Overturning in the Pacific May Have Enabled a “Standstill” in Beringia

Overturning in the Pacific May Have Enabled a “Standstill” in Beringia

Planet Earth pulled out all the stops, it seems, to enable the first humans to reach North America. When a glacial period lowered sea levels and turned parts of the Bering Strait into a land bridge, a warm ocean current shielded that region from the worst cold, turning it into a refuge where ancestors of the first Americans found shelter for thousands of years.

Evidence of that current, which doesn’t exist today, was published recently in Science Advances.

That there was a “Beringian Standstill” in the trek between the continents is suggested by DNA differences between Native Americans and Asians. These differences indicate that it’s been about 25,000 years since the two populations diverged. But scientists know humans spread out across the Americas only about 15,000 years ago.

One possible explanation for this discrepancy is that the migration from Asia to the Americas stalled in Beringia, a region now submerged by the Bering Sea. The new study, led by James Rae of the University of St Andrews in the United Kingdom, suggests why ancient migrants may have found Beringia an attractive place to settle. “Rather than being this harsher version of modern Kamchatka and Siberia, it might actually have been more like Scotland,” Rae said.

Proposing a PMOC

Rae’s analysis of sediment cores and climate model calculations suggests that during the Last Glacial Maximum (LGM), a Pacific meridional overturning circulation (PMOC) pattern was active. The proposed PMOC functioned much like the Atlantic version, the AMOC, that today gives western Europe its temperate climate. The AMOC is driven by cold and salty, and hence dense, water sinking near the Arctic, pulling in warm surface water from the south while itself streaming southward underneath.

Oceanographers have wondered why today there isn’t such a conveyor belt for heat in the North Pacific. In fact, even today’s climate models sometimes switch Earth into a mode where there’s a PMOC instead of an AMOC. In such cases, models are normally nudged to represent Earth as we know it by increasing the net amount of fresh water the Pacific receives as rain, thanks to water vapor being blown west across the isthmus of Panama. This phenomenon makes Pacific water less salty and thus less dense.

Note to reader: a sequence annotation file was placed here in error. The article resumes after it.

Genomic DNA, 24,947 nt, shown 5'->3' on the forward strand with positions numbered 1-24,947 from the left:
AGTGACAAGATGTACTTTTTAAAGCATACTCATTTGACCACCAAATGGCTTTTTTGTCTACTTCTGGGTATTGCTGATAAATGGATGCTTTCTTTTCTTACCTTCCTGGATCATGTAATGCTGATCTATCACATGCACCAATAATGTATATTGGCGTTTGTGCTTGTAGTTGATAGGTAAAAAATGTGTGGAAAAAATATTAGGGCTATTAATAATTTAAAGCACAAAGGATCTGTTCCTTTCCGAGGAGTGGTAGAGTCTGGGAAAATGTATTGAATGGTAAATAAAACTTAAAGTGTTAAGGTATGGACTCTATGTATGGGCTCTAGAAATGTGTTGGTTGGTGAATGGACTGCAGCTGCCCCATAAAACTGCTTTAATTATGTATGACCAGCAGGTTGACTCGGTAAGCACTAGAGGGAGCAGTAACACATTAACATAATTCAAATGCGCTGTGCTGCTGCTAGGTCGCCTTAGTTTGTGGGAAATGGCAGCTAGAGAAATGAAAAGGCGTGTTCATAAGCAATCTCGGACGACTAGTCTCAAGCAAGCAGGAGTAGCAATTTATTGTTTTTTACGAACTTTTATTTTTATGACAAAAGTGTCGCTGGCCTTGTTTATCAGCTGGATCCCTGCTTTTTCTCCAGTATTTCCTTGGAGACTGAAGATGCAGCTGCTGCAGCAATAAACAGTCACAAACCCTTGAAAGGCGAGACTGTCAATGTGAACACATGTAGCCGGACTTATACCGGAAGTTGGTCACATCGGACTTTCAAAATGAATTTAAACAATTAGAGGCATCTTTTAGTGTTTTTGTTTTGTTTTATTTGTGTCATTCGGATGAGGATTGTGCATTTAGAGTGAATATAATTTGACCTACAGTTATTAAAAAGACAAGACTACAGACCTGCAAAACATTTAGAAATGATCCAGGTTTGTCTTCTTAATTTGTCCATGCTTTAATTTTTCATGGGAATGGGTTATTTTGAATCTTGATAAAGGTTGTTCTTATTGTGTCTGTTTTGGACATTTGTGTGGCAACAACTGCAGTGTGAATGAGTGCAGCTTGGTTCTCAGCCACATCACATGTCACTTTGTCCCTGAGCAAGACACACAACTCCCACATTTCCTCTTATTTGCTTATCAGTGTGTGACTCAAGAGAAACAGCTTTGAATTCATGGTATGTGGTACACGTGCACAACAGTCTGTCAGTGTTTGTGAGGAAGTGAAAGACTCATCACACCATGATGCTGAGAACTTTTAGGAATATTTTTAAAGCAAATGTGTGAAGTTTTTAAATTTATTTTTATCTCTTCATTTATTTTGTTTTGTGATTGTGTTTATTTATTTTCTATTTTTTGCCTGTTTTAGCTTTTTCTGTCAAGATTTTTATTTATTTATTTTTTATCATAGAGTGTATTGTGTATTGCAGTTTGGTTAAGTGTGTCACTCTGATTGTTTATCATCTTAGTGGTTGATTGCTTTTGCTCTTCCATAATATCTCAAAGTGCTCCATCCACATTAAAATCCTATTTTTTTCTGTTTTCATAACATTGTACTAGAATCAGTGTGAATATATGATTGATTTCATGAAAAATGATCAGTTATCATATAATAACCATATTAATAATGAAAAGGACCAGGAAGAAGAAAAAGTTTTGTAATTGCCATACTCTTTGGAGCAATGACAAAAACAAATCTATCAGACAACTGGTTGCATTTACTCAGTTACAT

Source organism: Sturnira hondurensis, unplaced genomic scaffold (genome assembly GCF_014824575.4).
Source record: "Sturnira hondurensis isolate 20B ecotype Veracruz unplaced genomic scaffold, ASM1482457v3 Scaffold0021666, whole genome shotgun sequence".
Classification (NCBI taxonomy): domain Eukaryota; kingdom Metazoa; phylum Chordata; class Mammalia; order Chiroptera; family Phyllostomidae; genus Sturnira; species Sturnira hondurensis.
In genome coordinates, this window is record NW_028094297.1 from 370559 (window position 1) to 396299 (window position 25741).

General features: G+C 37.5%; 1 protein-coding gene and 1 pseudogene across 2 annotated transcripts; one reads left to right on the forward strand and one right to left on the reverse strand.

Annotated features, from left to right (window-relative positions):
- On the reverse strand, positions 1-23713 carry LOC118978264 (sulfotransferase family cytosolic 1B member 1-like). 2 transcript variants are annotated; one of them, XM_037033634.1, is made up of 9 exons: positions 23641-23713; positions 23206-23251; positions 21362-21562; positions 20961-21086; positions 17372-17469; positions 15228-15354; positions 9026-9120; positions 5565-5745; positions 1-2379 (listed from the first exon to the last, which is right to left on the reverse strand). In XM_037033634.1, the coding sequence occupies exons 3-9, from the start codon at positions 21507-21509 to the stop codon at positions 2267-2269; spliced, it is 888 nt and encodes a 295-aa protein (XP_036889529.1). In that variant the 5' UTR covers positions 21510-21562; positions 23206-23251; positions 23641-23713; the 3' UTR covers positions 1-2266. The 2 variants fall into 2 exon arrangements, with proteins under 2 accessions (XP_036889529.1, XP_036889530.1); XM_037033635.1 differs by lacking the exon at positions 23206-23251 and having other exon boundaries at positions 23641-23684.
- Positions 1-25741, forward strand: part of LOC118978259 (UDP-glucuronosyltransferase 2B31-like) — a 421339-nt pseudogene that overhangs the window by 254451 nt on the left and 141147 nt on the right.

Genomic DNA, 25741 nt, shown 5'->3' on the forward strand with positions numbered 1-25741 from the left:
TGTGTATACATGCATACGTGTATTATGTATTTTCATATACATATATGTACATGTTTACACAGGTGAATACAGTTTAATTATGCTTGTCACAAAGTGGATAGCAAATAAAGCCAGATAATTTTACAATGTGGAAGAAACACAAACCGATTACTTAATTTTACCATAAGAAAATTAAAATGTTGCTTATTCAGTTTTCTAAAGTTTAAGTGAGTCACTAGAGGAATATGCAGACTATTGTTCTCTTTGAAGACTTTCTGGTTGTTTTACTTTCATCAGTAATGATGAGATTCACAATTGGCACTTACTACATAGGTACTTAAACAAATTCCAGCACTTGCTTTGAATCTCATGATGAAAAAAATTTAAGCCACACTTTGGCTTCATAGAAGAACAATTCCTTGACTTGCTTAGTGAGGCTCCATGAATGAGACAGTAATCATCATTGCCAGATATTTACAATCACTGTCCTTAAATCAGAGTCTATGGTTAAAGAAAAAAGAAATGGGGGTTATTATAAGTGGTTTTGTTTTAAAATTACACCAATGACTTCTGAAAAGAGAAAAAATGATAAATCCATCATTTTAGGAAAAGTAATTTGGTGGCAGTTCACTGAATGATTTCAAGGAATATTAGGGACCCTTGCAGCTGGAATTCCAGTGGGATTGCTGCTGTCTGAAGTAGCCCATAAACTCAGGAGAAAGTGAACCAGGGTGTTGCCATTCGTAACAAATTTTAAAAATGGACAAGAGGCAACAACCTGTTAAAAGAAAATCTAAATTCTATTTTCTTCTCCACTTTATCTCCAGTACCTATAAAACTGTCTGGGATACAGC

For his study, Rae did the reverse in a number of different climate models, until a PMOC arose. He compared the results with what was known about past conditions in the ocean, culled from sediment cores containing the remains of tiny shelled organisms, foraminifera.

Such cores are relatively hard to come by because the Pacific is “not surrounded by as many oceanographic institutes as the North Atlantic,” Rae said. The Pacific is also deeper and more acidic—and both pressure and acidity promote the dissolving of the carbonate shells of foraminifera. “Most of the ocean floor is just red clay, barren of any foram shells,” Rae said.

Rae thinks his results confirm the existence of a PMOC. Running the climate models with a PMOC showed that the ocean’s surface layer would become depleted in nutrients because it would consist of water from the subtropics, where year-round stratification and unfavorable wind stress restrict nutrient supply from below. And indeed, cores taken from shallower depths, from the Asian and American continental slopes and from the flanks of sea mounts, had so far shown that during the LGM the surface water of the North Pacific contained fewer nutrients than it does today.

Beringian Standstill and Human Migration

Rae happened to read an article about the Beringian Standstill in Science and applied his results to the concept. “I became aware of this idea that people may have lived in Beringia in the peak of the last Ice Age. And there is some indication from pollen and things like fossil beetles that the climate there might have been surprisingly mild.”

Rae’s models showed that the PMOC would give Beringia a regional climate that was vastly more welcoming than anything to the east or west. Conditions were even milder than John Hoffecker, one of the authors of the Science article and a researcher at the University of Colorado Boulder, expected.

Hoffecker cautioned, however, that although Rae’s results support the idea of a northern refugium for people in Beringia, it doesn’t clinch the case. “We still can’t confirm that people were actually present in Beringia during the LGM,” he wrote Eos in an email. “And, even if we can eventually confirm a human presence, we will have to confirm that they represented the Native American founder population.”

—Bas den Hond ([email protected]), Science Writer

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